South Block is exploring the possibility of inviting the diaspora from Gilgit-Baltistan for the next Pravasi Bharatiya Diwas, in what would be a first in this direction.
The proposal being discussed among the top brass of the Indian government — between external and home ministries, as well as intelligence and security agencies — is that the diaspora from these areas should be called for the biennial event. The next Pravasi Bharatiya Diwas is scheduled to be held in Bengaluru in January next year.
The plan, according to top South Block sources, is to make the point that these people are part of the Indian diaspora. This ties in with the government’s latest diplomatic gambit that Pakistan-occupied-Kashmir and Gilgit-Baltistan are part of Jammu and Kashmir.
This narrative has gained momentum after Prime Minister Narendra Modi raised the issue of Gilgit-Baltistan and PoK on two occasions earlier this month — first at the all-party meeting and then during his Independence Day address from Red Fort.
Officials privy to the discussions said there are two views on this approach. There is the hardline view, keeping in line with Modi’s remarks and upping the ante on PoK and Gilgit-Baltistan. The moderate view is that the decision may lead to further deterioration of relations, as it would harden the positions in both New Delhi and Islamabad.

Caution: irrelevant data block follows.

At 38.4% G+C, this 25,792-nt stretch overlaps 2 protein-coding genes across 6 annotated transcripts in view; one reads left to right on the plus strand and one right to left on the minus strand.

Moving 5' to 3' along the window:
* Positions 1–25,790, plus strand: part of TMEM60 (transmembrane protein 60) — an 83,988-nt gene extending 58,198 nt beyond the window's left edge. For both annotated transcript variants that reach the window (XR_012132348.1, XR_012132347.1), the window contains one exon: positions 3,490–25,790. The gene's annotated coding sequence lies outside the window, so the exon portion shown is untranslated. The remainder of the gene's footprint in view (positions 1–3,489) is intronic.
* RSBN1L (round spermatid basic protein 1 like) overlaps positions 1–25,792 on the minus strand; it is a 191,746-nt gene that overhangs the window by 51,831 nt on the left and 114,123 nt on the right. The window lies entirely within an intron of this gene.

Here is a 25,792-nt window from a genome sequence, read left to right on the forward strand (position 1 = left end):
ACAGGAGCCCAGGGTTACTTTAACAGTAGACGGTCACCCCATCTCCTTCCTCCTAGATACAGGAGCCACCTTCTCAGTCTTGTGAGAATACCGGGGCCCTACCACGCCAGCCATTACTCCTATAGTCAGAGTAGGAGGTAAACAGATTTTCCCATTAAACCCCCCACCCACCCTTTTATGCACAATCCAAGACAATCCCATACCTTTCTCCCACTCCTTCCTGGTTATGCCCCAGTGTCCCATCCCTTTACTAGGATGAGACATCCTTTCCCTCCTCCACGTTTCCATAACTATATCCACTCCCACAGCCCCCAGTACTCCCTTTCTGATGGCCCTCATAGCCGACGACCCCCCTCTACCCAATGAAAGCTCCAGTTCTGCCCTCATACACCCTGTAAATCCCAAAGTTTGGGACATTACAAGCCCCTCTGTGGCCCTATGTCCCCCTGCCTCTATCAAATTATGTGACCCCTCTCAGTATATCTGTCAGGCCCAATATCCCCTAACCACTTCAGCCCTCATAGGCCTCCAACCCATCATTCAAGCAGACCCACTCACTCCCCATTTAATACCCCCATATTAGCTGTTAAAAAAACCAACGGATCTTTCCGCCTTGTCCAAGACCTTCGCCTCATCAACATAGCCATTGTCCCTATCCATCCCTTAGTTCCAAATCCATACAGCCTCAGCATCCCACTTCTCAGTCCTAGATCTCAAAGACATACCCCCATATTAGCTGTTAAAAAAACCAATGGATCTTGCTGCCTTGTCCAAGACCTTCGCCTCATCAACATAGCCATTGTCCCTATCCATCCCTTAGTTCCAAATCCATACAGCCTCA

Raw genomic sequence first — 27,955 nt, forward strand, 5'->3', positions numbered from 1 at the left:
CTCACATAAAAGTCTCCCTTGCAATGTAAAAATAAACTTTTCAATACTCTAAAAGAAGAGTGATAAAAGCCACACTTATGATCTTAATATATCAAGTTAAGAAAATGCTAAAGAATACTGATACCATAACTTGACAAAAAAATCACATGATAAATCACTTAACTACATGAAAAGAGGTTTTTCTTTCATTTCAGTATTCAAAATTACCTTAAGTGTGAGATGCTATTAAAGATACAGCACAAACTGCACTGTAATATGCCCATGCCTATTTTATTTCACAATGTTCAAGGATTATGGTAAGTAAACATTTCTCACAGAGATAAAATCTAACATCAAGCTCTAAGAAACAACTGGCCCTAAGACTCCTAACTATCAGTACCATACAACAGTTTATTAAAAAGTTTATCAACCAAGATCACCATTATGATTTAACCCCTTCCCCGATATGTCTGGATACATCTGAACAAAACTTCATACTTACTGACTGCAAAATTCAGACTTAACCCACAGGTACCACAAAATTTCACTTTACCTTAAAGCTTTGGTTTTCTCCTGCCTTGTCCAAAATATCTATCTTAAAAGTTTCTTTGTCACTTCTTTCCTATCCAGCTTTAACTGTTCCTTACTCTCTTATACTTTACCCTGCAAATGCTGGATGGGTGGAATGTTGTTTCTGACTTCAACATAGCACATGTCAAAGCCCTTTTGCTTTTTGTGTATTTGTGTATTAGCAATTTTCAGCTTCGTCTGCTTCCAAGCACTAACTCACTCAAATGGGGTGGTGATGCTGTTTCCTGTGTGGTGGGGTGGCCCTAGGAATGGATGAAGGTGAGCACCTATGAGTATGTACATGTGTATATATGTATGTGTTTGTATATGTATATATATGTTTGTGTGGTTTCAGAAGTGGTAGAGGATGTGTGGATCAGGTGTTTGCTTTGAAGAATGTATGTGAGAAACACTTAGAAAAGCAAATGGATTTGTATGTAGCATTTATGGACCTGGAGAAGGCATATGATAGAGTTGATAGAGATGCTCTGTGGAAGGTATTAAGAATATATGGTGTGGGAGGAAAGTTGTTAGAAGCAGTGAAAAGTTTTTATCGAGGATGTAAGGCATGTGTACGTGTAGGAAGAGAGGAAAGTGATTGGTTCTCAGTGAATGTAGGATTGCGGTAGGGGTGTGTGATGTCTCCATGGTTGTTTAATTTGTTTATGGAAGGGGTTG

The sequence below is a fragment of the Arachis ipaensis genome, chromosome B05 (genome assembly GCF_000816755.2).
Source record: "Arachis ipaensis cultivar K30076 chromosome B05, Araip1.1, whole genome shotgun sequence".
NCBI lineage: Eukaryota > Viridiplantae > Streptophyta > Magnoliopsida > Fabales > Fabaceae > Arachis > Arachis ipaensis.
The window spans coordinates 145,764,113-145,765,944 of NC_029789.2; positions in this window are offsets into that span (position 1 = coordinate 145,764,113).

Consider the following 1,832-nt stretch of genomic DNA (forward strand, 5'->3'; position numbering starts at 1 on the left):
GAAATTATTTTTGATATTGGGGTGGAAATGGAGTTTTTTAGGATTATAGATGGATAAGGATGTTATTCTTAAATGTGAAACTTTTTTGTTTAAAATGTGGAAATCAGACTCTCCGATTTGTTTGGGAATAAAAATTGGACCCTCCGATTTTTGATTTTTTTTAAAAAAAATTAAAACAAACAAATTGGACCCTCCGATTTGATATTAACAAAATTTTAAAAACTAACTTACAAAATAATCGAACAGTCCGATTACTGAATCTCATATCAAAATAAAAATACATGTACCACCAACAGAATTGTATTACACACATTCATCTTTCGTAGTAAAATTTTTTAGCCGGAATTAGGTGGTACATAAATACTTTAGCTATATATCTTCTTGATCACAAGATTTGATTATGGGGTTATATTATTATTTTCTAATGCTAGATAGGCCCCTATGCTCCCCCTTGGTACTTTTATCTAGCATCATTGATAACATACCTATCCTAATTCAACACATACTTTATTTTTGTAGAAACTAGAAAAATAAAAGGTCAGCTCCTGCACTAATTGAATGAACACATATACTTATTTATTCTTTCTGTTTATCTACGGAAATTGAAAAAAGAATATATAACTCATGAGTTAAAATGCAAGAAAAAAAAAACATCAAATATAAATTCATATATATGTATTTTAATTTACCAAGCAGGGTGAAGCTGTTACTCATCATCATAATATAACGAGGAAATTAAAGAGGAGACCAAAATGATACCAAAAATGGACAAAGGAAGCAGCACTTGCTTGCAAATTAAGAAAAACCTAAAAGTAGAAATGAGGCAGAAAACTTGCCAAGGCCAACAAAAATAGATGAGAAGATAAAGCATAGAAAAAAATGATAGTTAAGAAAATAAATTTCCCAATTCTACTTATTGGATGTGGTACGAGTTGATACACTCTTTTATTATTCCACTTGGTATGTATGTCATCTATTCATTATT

Sources said this will be akin to Pakistan engaging with Hurriyat leaders, which was the norm for the last two decades, until the current BJP-led NDA government stopped the practice.
Some parallels are also being drawn within the Indian establishment with China’s position on Arunachal Pradesh.
While the diaspora from Gilgit-Baltistan is spread across the US and Europe, they have been engaged by previous governments — especially by the Manmohan Singh government in 2005-06. However, sources said the engagement was not sustained, as the government of the day felt it would jeopardise back-channel talks on Kashmir between Indian and Pakistani interlocutors.
This will be New Delhi’s attempt to pick up the threads, as the diaspora has been vocal about feeling ignored by the Indian governments in the past. While those from Gilgit-Baltistan have made their presence felt in the international circuit, the PoK diaspora is not that cohesive and well-grouped.
This will also be a part of India’s approach to up the rhetoric against Pakistan on human rights violations in Gilgit-Baltistan, PoK and Balochistan.
Officials said they are also exploring the possibility of sending envoys and officials to P-5 countries, as has been suggested by some former diplomats and strategic affairs experts. “However, a political call needs to be taken at the highest level on these issues — whether to invite the diaspora and engage the international community on human rights issues. That will be done over the next few weeks and months,” said a source.
Much of this also depends on Islamabad’s blowback and response on the issue. While Islamabad has raised the human rights situation in Kashmir at every international forum, from OIC to P-5 countries to the UN, New Delhi will calibrate its response and future course of action after ta king into account all the pros and cons.